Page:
It even differs between my business partner Jane and me. I was reminded of this when we informed our networks about the change and received one response: “You’ve got big shoes to fill there, Caro!” That I do – big, sparkly and fabulous shoes at that! But this remark was quickly followed by an important message, a reminder that those are Jane’s shoes, not mine, and I have no intention to morph my ‘feet’ into them. I must step forward in my own way, in my own shoes, if I’m to be true to myself and show others that we must always be our authentic selves. Jane herself showed me that, she unashamedly has her own style and way of doing things, which inspires others to do the same.

 

Business leaders the world over face the same challenge when stepping up to take on what could be perceived as a great opportunity – the inner critic worrying about how well people will perceive their performance compared to a predecessor, the subconscious comparison between legacies and new ways of doing things.

 

So to that, I challenge all of us to reflect on our own leadership purpose and bring this to the fore of every piece of feedback, every idea, conversation or decision you need to make in the coming days, weeks and months. There will certainly be no shortage of these but remaining true to our personal leadership values will make these often-daunting processes easier and more authentic.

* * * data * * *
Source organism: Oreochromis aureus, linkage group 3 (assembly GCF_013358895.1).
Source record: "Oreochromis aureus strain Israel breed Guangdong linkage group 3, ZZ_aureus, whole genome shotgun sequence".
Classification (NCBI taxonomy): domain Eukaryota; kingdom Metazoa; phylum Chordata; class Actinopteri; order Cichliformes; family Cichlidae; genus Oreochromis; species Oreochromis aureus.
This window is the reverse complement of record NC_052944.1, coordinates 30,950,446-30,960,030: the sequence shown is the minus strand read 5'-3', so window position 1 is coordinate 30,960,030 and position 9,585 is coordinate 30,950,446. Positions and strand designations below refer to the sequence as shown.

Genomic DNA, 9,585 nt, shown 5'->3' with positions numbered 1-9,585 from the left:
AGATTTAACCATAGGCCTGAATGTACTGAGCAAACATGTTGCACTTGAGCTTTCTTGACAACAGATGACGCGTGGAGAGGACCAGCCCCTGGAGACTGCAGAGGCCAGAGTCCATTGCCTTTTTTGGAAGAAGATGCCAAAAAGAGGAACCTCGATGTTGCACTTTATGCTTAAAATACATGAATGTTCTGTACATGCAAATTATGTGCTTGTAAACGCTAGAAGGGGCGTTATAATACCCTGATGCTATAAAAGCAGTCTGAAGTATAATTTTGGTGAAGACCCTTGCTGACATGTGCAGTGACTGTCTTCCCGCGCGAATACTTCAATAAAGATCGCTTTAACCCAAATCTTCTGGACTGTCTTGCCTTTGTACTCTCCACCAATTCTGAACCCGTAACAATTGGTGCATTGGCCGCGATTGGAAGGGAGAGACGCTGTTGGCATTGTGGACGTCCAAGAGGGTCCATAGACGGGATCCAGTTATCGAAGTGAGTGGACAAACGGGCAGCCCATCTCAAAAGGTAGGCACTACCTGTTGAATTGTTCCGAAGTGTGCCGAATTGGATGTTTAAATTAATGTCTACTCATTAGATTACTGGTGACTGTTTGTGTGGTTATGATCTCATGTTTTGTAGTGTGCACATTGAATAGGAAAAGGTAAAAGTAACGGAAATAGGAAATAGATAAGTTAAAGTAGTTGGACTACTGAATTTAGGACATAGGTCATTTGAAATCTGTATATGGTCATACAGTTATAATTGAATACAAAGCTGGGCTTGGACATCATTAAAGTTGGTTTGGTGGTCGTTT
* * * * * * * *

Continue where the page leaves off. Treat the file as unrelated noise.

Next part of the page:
For me, two years ago during my Global Women Breakthrough Leaders programme, my own leadership purpose was defined and has been rock solid in my mind ever since. Values that I hold dear are courage and encouragement, compassion, connection, joy, respect, honesty, curiosity and collaboration.

 

I’ve always found collaboration – inviting a range of skills, expertise and experiences to the table to make things happen – to be a very rewarding approach to doing business and solving problems. I’m seeing and encouraging businesses to come together to create opportunities to solve common pain points or benefit others. At Anthem, we’re big on bringing smarts together to drive change. No one has all the answers, and we need to leave our egos at the door, and invite collective wisdom in.

 

I am driven by a desire to create opportunities that allow other people (clients and employees) to shine and be the best version of themselves, even if that means nudging them into territories of discomfort, to illicit positive change and success. And role modelling this myself.

 

I’m also a big believer in the power of calm – and was touched by some wise words I’ve heard from a few business leaders in recent weeks, that is what New Zealand needs now is “cool heads and warm hearts”. In my job, that need to ‘reframe’ under pressure is critical. Decisions are best made with a clear head and an open mind, and by using our values to guide us. Pause, reflect, pivot – but do this with intent.

 

These times are unusual, surreal, but let’s keep calm. Keep calm and lead the way that only you know how, in your own style and with your own values. Together, we’ve got this!